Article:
August 28: Young people and financial services – weekly round-up

The Independent; Paul Gallagher; August 20
More coverage on the tragic news of 21 year old intern Moritz Erhard, but this time with a comment from careers advice group FinanceInterns, which condemns the City’s long-hours culture.
Times-Standard Business (Canada); Julie Vaissade-Elcock; August 25
This Canadian article takes a look at the steps young people should be taking in their quest to get on the housing ladder. These simple tips, such as making sure your credit rating is in good order, making payments on time, and ensuring you have a contingency fund for unforeseen problems and improvements, such as new flooring, can be easily adapted for young people in the UK.
The Independent; Liz Barclay; August 24
As auto-enrolment continues to be rolled out across UK businesses, this article looks at the positives and negatives of one of the biggest reforms to pensions in a generation, and also looks at some of young people’s basic rights surrounding it.
The New Zealand Herald; Diana Clement; August 23
This article gives some straightforward advice for those struggling with their personal cash-flow – the bottom line, however, is live within your means: stick to a budget and save wherever you can.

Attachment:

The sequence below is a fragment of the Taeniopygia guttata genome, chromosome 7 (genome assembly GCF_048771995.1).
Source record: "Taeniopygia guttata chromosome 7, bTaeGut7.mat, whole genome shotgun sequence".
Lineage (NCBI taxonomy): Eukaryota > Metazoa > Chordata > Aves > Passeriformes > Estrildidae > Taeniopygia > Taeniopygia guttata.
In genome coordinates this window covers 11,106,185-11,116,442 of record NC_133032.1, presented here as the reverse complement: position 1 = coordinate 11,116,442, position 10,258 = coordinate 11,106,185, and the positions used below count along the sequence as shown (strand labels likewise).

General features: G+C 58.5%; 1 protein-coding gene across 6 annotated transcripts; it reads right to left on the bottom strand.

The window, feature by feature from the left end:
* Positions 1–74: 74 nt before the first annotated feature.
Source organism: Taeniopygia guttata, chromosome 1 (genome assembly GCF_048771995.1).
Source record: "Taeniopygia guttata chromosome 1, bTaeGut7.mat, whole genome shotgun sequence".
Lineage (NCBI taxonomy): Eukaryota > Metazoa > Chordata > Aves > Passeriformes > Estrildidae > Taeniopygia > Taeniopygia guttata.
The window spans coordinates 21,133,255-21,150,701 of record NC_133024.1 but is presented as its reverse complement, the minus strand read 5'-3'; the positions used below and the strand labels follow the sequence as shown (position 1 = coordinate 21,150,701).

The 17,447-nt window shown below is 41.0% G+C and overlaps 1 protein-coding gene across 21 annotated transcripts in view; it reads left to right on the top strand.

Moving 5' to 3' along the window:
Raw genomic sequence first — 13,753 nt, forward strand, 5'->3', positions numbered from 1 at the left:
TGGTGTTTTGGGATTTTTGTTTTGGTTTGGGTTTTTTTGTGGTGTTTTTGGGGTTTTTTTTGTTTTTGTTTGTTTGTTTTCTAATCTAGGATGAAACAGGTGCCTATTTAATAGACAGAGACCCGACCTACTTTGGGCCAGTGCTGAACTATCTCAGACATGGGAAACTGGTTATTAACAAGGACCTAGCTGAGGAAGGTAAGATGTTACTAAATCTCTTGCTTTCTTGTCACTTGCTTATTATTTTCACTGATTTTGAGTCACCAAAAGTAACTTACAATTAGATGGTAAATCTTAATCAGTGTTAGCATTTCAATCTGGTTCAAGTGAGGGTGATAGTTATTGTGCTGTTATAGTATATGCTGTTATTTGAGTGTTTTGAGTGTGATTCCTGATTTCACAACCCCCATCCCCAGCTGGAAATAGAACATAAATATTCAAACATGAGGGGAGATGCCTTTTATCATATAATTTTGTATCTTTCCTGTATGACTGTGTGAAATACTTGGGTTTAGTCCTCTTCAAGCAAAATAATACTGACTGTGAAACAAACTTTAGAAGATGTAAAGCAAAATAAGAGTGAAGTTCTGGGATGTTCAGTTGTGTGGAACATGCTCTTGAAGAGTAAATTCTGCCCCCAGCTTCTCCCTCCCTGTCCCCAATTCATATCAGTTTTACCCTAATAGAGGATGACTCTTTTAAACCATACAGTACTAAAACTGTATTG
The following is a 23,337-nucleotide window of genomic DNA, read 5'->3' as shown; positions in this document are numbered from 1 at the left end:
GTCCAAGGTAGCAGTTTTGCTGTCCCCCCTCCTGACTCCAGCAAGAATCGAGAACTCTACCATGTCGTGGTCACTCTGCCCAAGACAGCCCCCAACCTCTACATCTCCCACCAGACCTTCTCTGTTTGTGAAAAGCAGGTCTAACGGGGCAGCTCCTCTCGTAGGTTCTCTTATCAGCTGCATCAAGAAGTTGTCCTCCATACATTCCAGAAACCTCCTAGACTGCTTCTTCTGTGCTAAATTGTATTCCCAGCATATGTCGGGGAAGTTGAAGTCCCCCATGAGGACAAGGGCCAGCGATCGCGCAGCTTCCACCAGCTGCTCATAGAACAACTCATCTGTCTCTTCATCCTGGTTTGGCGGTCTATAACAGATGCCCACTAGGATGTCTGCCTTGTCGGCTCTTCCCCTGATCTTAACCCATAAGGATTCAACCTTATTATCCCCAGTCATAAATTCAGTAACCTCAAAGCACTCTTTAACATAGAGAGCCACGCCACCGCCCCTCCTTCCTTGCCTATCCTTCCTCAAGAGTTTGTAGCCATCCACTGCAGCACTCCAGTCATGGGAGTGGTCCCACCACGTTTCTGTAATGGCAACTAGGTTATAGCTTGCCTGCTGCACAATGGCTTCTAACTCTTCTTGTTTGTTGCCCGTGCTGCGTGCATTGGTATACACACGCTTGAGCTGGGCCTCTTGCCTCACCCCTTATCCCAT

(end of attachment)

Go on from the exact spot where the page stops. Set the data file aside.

5. Pension planning: get an early start to pay for old age

The Mirror; Tricia Phillips; August 21

Retirement may seem a long way off for Generation Y, but planning for retirement from a young age will make life easier when they are old.

6. Blog: Financial Education has never been more important

Your Money; Kirstie Mackey; August 22

As it emerges that young people are entering into adult life with worrying gaps in their financial knowledge, Barclay’s Kirstie Mackey writes that financial education has never been more important.

Iona’s Young Money Blog; Iona Bain; August 20
A look at whether the pop phenomenons One Direction and Lady Gaga (amongst others) are financially exploiting their fans, as teenagers buy a never ending supply of pop merchandise, tickets and singles.
Family Investments; August 25
Family Investments, a children’s saving provider finds that students spent 10% less on basic living costs in 2012 compared to 2011, with monthly expenditure falling from £881 to £793. This is the first time in three years that spending has fallen and only the second time since 2004.  It  attributes the decrease in adjusted budgeting to reflect the increased pressure of higher tuition fees.             
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